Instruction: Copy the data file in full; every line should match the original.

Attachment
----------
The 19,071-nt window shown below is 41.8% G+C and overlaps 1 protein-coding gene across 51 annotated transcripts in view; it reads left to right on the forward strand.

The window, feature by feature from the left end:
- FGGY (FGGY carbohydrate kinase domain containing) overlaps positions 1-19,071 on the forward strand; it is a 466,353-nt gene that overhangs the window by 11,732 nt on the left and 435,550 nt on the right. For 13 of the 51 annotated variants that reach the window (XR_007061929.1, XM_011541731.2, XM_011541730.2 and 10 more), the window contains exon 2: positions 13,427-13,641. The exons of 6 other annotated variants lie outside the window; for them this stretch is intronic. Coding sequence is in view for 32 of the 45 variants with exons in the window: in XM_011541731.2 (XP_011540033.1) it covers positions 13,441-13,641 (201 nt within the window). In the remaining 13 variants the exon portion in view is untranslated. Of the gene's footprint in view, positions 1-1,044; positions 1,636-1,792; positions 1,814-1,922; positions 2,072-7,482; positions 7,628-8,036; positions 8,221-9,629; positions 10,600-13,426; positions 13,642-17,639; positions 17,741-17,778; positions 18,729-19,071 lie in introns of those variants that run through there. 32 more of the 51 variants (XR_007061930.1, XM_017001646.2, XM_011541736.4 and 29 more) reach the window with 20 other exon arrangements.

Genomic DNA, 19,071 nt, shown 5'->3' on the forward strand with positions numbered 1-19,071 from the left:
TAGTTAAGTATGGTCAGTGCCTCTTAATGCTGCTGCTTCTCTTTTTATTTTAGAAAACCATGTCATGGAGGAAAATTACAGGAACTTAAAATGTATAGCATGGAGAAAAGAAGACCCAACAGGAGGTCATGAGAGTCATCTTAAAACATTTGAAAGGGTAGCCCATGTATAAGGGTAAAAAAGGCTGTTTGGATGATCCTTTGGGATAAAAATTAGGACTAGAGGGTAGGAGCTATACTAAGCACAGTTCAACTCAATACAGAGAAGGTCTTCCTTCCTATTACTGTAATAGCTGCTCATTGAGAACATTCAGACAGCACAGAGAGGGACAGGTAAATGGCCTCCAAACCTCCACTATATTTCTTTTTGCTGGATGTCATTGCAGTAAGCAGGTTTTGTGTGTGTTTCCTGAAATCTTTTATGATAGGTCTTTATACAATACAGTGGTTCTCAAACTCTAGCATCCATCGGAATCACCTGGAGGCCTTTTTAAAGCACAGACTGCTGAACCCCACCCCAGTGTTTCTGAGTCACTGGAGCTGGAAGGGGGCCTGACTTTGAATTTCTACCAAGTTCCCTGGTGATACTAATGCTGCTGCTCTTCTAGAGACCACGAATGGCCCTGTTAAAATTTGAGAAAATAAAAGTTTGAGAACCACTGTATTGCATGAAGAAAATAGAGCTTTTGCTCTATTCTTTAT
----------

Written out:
The 19,071-nt window shown below is 41.8% G+C and overlaps 1 protein-coding gene across 51 annotated transcripts in view; it reads left to right on the forward strand.

The window, feature by feature from the left end:
- FGGY (FGGY carbohydrate kinase domain containing) overlaps positions 1-19,071 on the forward strand; it is a 466,353-nt gene that overhangs the window by 11,732 nt on the left and 435,550 nt on the right. For 13 of the 51 annotated variants that reach the window (XR_007061929.1, XM_011541731.2, XM_011541730.2 and 10 more), the window contains exon 2: positions 13,427-13,641. The exons of 6 other annotated variants lie outside the window; for them this stretch is intronic. Coding sequence is in view for 32 of the 45 variants with exons in the window: in XM_011541731.2 (XP_011540033.1) it covers positions 13,441-13,641 (201 nt within the window). In the remaining 13 variants the exon portion in view is untranslated. Of the gene's footprint in view, positions 1-1,044; positions 1,636-1,792; positions 1,814-1,922; positions 2,072-7,482; positions 7,628-8,036; positions 8,221-9,629; positions 10,600-13,426; positions 13,642-17,639; positions 17,741-17,778; positions 18,729-19,071 lie in introns of those variants that run through there. 32 more of the 51 variants (XR_007061930.1, XM_017001646.2, XM_011541736.4 and 29 more) reach the window with 20 other exon arrangements.

Genomic DNA, 19,071 nt, shown 5'->3' on the forward strand with positions numbered 1-19,071 from the left:
TAGTTAAGTATGGTCAGTGCCTCTTAATGCTGCTGCTTCTCTTTTTATTTTAGAAAACCATGTCATGGAGGAAAATTACAGGAACTTAAAATGTATAGCATGGAGAAAAGAAGACCCAACAGGAGGTCATGAGAGTCATCTTAAAACATTTGAAAGGGTAGCCCATGTATAAGGGTAAAAAAGGCTGTTTGGATGATCCTTTGGGATAAAAATTAGGACTAGAGGGTAGGAGCTATACTAAGCACAGTTCAACTCAATACAGAGAAGGTCTTCCTTCCTATTACTGTAATAGCTGCTCATTGAGAACATTCAGACAGCACAGAGAGGGACAGGTAAATGGCCTCCAAACCTCCACTATATTTCTTTTTGCTGGATGTCATTGCAGTAAGCAGGTTTTGTGTGTGTTTCCTGAAATCTTTTATGATAGGTCTTTATACAATACAGTGGTTCTCAAACTCTAGCATCCATCGGAATCACCTGGAGGCCTTTTTAAAGCACAGACTGCTGAACCCCACCCCAGTGTTTCTGAGTCACTGGAGCTGGAAGGGGGCCTGACTTTGAATTTCTACCAAGTTCCCTGGTGATACTAATGCTGCTGCTCTTCTAGAGACCACGAATGGCCCTGTTAAAATTTGAGAAAATAAAAGTTTGAGAACCACTGTATTGCATGAAGAAAATAGAGCTTTTGCTCTATTCTTTAT